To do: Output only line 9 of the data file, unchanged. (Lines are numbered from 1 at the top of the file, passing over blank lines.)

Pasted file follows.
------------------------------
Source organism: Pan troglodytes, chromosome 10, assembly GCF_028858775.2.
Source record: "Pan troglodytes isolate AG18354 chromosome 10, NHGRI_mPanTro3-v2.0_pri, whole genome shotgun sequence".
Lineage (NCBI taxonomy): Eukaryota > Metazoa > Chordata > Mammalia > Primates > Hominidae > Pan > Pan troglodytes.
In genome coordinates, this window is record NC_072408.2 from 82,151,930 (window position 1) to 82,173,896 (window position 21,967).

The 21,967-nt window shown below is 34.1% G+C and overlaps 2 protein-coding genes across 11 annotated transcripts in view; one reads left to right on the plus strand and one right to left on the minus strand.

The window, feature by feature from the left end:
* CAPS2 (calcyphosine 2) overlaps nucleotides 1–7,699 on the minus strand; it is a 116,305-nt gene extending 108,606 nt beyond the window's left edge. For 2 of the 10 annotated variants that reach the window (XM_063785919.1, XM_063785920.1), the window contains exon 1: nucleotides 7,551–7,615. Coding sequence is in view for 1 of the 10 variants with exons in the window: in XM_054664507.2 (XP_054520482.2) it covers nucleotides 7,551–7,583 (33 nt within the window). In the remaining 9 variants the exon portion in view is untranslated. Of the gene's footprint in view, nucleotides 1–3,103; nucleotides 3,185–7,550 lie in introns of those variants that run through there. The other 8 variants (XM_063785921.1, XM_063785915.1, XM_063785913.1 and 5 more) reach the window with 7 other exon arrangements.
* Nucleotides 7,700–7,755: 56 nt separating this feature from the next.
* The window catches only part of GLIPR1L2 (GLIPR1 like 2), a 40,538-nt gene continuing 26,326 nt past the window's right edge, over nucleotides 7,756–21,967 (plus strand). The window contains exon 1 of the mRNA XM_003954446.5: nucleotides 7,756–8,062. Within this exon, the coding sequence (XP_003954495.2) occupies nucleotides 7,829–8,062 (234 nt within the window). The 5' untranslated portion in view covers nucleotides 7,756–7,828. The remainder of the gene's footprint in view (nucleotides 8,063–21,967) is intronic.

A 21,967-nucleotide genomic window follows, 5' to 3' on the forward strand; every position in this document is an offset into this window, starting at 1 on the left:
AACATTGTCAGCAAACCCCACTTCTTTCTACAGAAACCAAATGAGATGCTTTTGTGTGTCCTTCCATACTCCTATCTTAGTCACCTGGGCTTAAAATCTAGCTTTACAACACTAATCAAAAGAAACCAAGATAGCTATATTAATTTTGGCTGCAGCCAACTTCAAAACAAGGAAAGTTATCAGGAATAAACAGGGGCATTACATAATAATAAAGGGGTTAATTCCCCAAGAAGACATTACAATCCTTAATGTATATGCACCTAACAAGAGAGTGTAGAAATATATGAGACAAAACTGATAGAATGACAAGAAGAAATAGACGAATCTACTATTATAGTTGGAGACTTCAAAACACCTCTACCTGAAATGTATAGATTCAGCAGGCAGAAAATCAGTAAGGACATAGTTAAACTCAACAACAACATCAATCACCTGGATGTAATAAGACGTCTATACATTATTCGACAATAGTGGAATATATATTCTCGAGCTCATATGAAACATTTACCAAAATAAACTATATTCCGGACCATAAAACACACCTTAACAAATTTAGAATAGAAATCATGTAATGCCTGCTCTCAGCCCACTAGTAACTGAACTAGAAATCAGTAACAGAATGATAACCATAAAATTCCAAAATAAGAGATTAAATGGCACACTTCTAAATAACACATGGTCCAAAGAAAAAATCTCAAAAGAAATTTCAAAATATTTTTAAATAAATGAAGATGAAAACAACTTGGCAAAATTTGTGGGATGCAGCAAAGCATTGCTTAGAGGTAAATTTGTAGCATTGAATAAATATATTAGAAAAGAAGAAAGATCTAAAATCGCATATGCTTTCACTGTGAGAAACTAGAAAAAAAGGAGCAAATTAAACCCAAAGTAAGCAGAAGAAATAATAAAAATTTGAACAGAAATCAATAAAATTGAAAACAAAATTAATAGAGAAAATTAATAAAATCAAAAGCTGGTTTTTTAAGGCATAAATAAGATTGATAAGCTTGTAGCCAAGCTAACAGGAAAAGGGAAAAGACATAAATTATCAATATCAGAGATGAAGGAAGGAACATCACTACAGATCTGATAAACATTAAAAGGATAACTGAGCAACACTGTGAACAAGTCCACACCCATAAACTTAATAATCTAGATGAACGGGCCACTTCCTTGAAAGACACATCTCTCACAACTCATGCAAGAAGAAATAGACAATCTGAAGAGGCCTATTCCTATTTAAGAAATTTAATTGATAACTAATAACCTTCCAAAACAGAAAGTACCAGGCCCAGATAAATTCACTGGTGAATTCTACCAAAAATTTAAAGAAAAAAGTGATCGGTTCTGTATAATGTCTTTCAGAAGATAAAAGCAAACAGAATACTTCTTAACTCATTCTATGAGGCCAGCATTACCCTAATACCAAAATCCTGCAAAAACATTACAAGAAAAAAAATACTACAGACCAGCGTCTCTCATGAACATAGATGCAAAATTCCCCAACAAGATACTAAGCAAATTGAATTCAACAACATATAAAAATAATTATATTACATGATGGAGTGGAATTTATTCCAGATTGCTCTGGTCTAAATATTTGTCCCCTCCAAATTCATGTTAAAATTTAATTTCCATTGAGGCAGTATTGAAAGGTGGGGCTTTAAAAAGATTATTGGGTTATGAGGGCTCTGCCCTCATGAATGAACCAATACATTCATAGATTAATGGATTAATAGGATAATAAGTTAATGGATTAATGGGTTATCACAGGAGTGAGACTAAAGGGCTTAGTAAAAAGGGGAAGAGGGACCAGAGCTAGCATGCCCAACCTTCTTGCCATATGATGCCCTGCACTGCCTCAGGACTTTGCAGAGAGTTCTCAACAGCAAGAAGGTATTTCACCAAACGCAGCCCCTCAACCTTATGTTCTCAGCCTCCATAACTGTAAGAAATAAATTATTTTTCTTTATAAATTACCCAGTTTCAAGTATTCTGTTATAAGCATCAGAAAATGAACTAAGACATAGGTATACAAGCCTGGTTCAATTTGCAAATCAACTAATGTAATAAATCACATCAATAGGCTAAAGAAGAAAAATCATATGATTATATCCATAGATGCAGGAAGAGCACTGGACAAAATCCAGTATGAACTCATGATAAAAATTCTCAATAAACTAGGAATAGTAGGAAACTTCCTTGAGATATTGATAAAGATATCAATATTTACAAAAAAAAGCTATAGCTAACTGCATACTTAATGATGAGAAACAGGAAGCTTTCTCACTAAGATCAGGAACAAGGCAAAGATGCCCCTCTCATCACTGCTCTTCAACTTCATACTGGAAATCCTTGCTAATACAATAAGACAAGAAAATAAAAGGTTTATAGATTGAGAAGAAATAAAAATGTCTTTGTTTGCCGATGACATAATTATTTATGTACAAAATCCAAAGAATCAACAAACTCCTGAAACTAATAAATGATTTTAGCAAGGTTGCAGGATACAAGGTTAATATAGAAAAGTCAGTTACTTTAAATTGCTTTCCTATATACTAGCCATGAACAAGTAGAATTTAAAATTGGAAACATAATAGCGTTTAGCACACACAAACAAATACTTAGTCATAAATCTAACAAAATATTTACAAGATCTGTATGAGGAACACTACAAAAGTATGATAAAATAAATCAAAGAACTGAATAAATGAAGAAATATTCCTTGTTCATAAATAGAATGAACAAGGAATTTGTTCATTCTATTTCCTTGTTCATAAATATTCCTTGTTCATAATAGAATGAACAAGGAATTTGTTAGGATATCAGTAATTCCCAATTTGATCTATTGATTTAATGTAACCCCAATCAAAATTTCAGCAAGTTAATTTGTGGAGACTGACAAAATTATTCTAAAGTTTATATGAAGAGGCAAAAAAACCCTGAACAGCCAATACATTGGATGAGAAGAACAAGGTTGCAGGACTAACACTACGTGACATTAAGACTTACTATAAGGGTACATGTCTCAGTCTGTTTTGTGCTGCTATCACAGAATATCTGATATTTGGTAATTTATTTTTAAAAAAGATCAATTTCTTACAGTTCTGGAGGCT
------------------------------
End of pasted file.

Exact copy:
* The window catches only part of GLIPR1L2 (GLIPR1 like 2), a 40,538-nt gene continuing 26,326 nt past the window's right edge, over nucleotides 7,756–21,967 (plus strand). The window contains exon 1 of the mRNA XM_003954446.5: nucleotides 7,756–8,062. Within this exon, the coding sequence (XP_003954495.2) occupies nucleotides 7,829–8,062 (234 nt within the window). The 5' untranslated portion in view covers nucleotides 7,756–7,828. The remainder of the gene's footprint in view (nucleotides 8,063–21,967) is intronic.